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Crown quashes preliminary inquiry in Duggan murder trial

Crown to proceed with Duggan murder trial without preliminary inquiry. Attempted murder charge of RCMP officers withdrawn.
Crown to proceed with Duggan murder trial without preliminary inquiry. Attempted murder charge of RCMP officers withdrawn. - FILE GRAPHIC

Attempted murder charge of RCMP officers not to proceed

TRURO

NOVA SCOTIA

CANADA

A two-week preliminary inquiry planned for September for murder suspect Ernie Ross (Junior) Duggan has been quashed and the Crown has elected to move straight to trial.

“The Crown is proceeding on the basis of preferred indictment,” senior Crown attorney Peter Craig said Tuesday in provincial court in Truro.

Duggan, 50, of Bayhead is accused of first-degree murder in the death last Sept. 17 of his neighbour, 58-year-old Susan Butlin.

Duggan had also been charged with the attempted murder of several RCMP officers related to an incident after Butlin’s death in the Lockerbie Memorial Cemetery in Tatamagouche. However, that charge was dropped during Tuesday’s hearing.

A two-week preliminary inquiry had been scheduled to begin Sept. 10.

Duggan’s co-defense counsel David Mahoney said the Crown’s “11th-hour” decision was completely unanticipated given that the preliminary inquiry dates had been set 10 months ago. Mahoney said he had not even received a copy of the preferred indictment until earlier in the day.

“And certainly there are some surprises in there. I haven’t even had a chance to tell my client about the nature of what the surprises are,” he told the court Tuesday afternoon. “Certainly this was not contemplated, the preferred indictment.”

The Crown attorney’s office does have the right to skip a preliminary inquiry and proceed through direct indictment, but that decision can only be made by the attorney general of the province. Craig said the document, which was signed by Martin Herschorn, director of Public Prosecutions for Nova Scotia, was filed with the Supreme Court on Tuesday.

Craig declined, as is his right, to offer comment to the court for the reason for the preferred indictment.

Outside the court room he said his office “exercised its prerogative” in this case out of a number of concerns, “one of which is delay.”

“We felt the public interest would be preserved by proceeding in this fashion,” Craig said. “And there was some prospect that it could get delayed beyond the currently scheduled dates for the preliminary inquiry, that it wouldn’t be completed.”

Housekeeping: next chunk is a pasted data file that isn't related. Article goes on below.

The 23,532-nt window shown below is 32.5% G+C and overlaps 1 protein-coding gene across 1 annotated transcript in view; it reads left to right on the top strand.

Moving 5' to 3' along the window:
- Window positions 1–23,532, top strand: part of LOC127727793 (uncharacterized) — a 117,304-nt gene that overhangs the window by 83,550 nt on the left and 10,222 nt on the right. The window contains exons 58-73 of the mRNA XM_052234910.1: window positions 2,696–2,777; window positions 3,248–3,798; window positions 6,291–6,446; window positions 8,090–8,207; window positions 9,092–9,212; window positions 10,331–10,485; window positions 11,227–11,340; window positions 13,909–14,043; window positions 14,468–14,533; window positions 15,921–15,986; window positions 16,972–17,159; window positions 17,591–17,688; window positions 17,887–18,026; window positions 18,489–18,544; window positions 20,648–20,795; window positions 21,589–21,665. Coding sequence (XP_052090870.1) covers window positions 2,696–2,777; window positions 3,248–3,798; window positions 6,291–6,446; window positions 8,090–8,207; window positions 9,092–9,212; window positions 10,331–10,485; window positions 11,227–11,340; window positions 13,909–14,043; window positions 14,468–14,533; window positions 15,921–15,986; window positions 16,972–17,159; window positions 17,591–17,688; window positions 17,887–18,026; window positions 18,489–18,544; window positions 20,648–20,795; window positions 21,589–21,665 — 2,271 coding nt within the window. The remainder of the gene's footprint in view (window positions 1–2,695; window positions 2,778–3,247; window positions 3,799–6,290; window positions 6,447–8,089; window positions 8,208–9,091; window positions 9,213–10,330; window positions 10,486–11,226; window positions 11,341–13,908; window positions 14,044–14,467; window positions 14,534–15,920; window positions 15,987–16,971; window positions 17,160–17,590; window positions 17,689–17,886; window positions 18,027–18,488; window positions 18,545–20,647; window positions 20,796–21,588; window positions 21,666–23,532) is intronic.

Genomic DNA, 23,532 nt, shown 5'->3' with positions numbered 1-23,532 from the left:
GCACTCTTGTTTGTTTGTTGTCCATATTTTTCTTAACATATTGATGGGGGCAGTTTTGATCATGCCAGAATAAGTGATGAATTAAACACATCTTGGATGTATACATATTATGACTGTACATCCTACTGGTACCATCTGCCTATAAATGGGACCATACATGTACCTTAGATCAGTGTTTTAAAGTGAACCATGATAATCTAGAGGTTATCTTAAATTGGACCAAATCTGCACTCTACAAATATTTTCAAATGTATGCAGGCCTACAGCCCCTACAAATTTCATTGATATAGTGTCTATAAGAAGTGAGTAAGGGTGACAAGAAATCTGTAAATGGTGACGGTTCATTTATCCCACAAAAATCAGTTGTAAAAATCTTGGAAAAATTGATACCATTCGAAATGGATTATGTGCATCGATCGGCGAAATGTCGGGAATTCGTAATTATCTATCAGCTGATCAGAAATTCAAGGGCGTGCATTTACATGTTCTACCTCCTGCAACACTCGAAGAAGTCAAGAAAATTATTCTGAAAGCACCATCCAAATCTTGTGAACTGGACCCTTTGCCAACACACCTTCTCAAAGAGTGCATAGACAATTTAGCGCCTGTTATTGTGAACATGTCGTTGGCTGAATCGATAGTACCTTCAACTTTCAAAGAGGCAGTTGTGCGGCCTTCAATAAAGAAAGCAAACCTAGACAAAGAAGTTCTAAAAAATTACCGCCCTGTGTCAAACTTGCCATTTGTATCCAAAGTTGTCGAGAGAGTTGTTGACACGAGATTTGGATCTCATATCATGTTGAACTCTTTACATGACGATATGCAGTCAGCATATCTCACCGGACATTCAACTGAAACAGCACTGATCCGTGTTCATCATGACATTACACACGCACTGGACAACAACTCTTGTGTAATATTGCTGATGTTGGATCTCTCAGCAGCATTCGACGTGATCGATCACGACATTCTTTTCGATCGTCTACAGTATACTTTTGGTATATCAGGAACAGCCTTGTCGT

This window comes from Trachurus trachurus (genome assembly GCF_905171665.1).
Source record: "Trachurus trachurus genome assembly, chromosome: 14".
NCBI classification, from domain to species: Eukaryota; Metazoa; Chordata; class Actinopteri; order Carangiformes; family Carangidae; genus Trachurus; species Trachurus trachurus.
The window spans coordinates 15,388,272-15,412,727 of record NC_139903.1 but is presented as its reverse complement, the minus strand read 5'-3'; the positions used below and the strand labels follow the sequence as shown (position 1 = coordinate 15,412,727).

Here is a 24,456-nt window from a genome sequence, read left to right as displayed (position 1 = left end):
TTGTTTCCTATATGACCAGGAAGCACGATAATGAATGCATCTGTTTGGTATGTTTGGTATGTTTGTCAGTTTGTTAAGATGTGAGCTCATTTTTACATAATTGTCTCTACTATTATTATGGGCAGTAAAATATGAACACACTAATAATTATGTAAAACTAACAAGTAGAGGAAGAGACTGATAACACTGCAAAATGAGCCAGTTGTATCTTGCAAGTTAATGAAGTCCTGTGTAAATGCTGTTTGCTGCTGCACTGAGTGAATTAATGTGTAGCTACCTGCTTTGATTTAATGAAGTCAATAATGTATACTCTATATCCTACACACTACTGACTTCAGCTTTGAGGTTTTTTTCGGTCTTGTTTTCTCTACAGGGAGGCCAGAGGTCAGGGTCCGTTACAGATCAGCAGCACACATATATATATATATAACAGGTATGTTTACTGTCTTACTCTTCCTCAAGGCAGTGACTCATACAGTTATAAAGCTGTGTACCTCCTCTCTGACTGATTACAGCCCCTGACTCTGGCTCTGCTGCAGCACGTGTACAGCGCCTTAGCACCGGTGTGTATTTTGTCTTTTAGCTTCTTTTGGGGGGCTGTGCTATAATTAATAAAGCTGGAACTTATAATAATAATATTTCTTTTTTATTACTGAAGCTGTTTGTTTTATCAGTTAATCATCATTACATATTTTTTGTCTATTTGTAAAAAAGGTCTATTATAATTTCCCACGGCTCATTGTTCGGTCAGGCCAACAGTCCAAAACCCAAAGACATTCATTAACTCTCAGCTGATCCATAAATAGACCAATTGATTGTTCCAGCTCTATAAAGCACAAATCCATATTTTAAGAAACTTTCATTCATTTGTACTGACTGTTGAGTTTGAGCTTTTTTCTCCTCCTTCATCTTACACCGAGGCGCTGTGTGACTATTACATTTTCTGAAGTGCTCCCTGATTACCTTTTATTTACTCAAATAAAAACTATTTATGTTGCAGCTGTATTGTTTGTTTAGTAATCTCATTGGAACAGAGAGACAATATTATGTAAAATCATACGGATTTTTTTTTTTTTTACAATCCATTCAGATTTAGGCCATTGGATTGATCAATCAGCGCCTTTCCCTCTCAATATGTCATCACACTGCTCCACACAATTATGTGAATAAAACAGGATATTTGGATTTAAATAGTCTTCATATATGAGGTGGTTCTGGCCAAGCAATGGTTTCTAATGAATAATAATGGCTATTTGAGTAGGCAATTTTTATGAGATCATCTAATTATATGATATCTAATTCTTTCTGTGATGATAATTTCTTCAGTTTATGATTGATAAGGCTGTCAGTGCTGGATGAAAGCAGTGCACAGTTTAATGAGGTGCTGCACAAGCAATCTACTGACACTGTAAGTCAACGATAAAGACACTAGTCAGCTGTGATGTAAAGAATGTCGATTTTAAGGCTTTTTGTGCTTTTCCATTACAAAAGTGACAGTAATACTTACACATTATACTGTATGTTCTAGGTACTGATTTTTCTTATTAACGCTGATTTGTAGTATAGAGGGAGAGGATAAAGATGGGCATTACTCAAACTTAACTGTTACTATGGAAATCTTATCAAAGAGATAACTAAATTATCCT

Mahoney said outside the court that he and co-counsel Stephanie Hillson had intended to call up to 39 witnesses for the preliminary inquiry. But he said there had also been ongoing discussions with the Crown to reduce that number and he was “absolutely” confident the inquiry could have concluded within its scheduled time frame.

“So we’re somewhat perplexed. There were a number of issues we wished to explore at the preliminary inquiry,” he said. “And Mr. Duggan himself has waited for 10 months since this was set down, for a preliminary inquiry.”

Mahoney acknowledged that proceeding straight to trial eliminates the defense team’s advantage of testing the Crown’s evidence by cross examining witnesses prior to the trial.

“One of the great benefits of the preliminary inquiry is the discovery aspect,” Mahoney said. “We’ve lost the ability to do that. But, again, that is something that the attorney general can do.”

Mahoney said one of the things he had hoped to accomplish during the prelim was to have the attempted murder charge quashed.

“So that certainly is what we were hoping to challenge at the preliminary inquiry at any event and we’re glad to see that that charge is now gone.”

Duggan is next scheduled to appear in Nova Scotia Supreme Court in Truro on Sept. 18 so both sides can discuss setting trial dates.

As well as dropping the attempted murder charge, the Crown filed several new charges against Duggan. They include: intentionally discharging a firearm while being reckless as to the life of another person; possessing a weapon for purpose dangerous to public peace, occupying a motor vehicle while knowing it contained a firearm and possessing a firearm without a license.

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